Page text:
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High school state semifinals: Lakeview boys fall to Southwest Atlanta Christian, 77-74
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Lakeview Academy's Josh Randolph is contested by Southwest Atlanta Christian's Ronald Elloie during the Class A private schools state semifinals game at the Cobb Civic Center in Marietta. - photo by Jared Putnam

MARIETTA — The Lakeview Academy boys basketball team’s first-ever trip to the state semifinals ended in a thriller.

The Lions just came out on the wrong side of it.

No. 2 seed Lakeview Academy fell to sixth-seeded Southwest Atlanta Christian 77-74 here Saturday at the Cobb Civic Center. Though they trailed by seven points with less than 30 seconds to play, the Lions (25-6) managed to take the game all the way down to the final possession.

It was the final game for seniors Ryan Lackey, Matthew Rowland, Tre Gober and Josh Randolph, with the latter two wrapping up careers as four-year starters.

They helped Lakeview Academy win back-to-back region titles and reach the state semifinals for the first time since the school’s founding in 1970.

“Once the hurt of this one goes away, they can look back and see all the great things that they accomplished,” Lions coach Todd Cottrell said. “They played really well in region the last two years and got to the semifinals and had a chance to win it. They were a huge part of that. They become not just good basketball players, but great young men.”

Lakeview Academy almost took its history-making season one step further, but heroics from senior guard DeAundrae Ballard lifted the Warriors (23-8) to the state title game.

The Florida signee, who is rated as a four-star prospect and ranked No. 94 nationally in the Class of 2017 by 247Sports, finished with 41 points, including a stretch of 16 straight.

“He’s quick and he’s tall,” Gober said. “When he got hot, he didn’t miss like five or six shots in a row. He just got hot.”

As a result, Southwest Atlanta Christian advances to the state championship game at 4 p.m. Friday at Georgia Tech. The Warriors will face No. 1 seed Greenforest, which crushed No. 5 seed St. Francis 86-56 on Saturday.

The second semifinal game started as a physical, defensive affair, one that was scoreless until Lions junior forward Evan Pitts banked in a layup more than two minutes into the game. Lakeview Academy took an early 4-0 advantage — the biggest lead for almost all of the first half — before settling into a tight contest.

Warriors senior guard Johnathan King picked up his third foul — a technical for dunking during a dead-ball situation — minutes later, but the first quarter ended with a 16-16 tie.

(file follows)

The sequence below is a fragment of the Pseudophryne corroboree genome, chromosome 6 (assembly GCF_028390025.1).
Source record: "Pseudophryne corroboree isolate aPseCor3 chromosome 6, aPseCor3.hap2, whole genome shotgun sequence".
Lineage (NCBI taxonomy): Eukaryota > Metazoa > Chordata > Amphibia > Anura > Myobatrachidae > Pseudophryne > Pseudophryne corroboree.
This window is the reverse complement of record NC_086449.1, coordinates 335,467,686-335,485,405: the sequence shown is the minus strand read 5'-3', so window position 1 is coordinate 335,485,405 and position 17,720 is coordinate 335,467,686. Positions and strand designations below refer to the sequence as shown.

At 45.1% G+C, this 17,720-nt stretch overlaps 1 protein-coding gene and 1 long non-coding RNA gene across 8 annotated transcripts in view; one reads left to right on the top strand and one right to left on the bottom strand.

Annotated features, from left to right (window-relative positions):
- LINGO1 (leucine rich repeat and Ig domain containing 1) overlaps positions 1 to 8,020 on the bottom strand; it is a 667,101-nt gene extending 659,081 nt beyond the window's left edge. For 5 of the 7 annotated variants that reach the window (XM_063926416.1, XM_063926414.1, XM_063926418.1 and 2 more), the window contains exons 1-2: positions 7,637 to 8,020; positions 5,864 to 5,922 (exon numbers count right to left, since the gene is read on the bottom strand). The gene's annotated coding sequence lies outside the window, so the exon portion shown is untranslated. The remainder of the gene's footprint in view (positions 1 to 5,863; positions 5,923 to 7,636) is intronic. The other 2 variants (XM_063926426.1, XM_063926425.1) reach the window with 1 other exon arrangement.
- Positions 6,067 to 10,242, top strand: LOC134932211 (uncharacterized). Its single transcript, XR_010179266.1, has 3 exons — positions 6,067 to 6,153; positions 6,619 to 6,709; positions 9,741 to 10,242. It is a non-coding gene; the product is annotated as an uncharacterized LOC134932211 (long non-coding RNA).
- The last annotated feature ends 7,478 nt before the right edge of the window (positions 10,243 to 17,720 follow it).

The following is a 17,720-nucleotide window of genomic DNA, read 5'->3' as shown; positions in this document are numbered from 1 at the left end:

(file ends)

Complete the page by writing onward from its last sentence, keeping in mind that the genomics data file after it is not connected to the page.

Junior guard Drew Cottrell hit back-to-back 3-pointers for the Lions late in the second quarter before Southwest Atlanta Christian ripped off a brief 9-0 run. But Gober stopped the bleeding with a three-point play to make it 41-35 at halftime.

“We had to be us. We had to do what we do,” Todd Cottrell said of his team answering the Warriors’ burst before halftime. “We got away from that a little bit. I think we tried to answer too fast and didn’t make them guard us.”

Lakeview Academy kept the momentum going into the second half, eventually taking a 48-47 lead about five minutes in when Gober connected on a tough layup off the glass.

But Ballard notched his 16th straight point right before the quarter ended to put Southwest Atlanta Christian up 53-51.

Todd Cottrell and Randolph, who often drew the defensive assignment on Ballard, offered the exact same assessment of his performance — “That’s why he’s going to Florida.”

Drew Cottrell sank a 3-pointer to make it 59-57 with six minutes, 30 seconds remaining, but that’s as close as the Lions would get until the final buzzer. The Warriors sank 6 of their final 8 free throws down the stretch, including a perfect 4 for 4 mark from Ballard.

But the Lions continued fighting until the end, with Drew Cottrell completing a difficult three-point play off an offensive rebound and Pitts tossing in a layup with 1.2 seconds remaining.

Fittingly, Ballard hauled in the final inbounds pass and ran out the clock.

“I thought our guys did a tremendous job of battling,” Todd Cottrell said. “I thought our attitude was great, and our effort was equally as great. We just needed to hit a couple shots here and there. Then there were a couple turnovers. In a semifinal game, that’s sometimes what it comes down to.”

Gober scored a team-high 22 points, while Drew Cottrell followed up with 18. Randolph provided 11 points, and Pitts added 10.

To even reach this stage, Lakeview Academy needed to rally to force double overtime in its second-round game against Wesleyan before beating Region 8-A rival Athens Christian for the third time this season in the quarterfinals.

Perhaps that’s why Randolph walked away from Saturday’s loss with his head held high.

“Honestly, I’m not really sad,” the senior guard said. “It sucks to lose. I hate losing. But I know we gave it all we got. We just have to live with the results. We missed some shots, but you can’t really look back on that.

“I don’t feel like it’s over. I’ve still got my guys. These are like my brothers for life. I know it’s over, it just doesn’t feel like it. I’m happy for my team because we came a long way. I know it’s over, but we accomplished a lot.”

His coach feels the same way.

“They’ve set some standards. They’ve proven that they can have a magical year,” Todd Cottrell said. “Hopefully, the guys behind them will take off from that and continue to try to build on that for the next few years. I couldn’t be more proud of them. I’ve been blessed to coach a lot of teams, and this group has really taken me on a phenomenal ride. It has been a great journey.”

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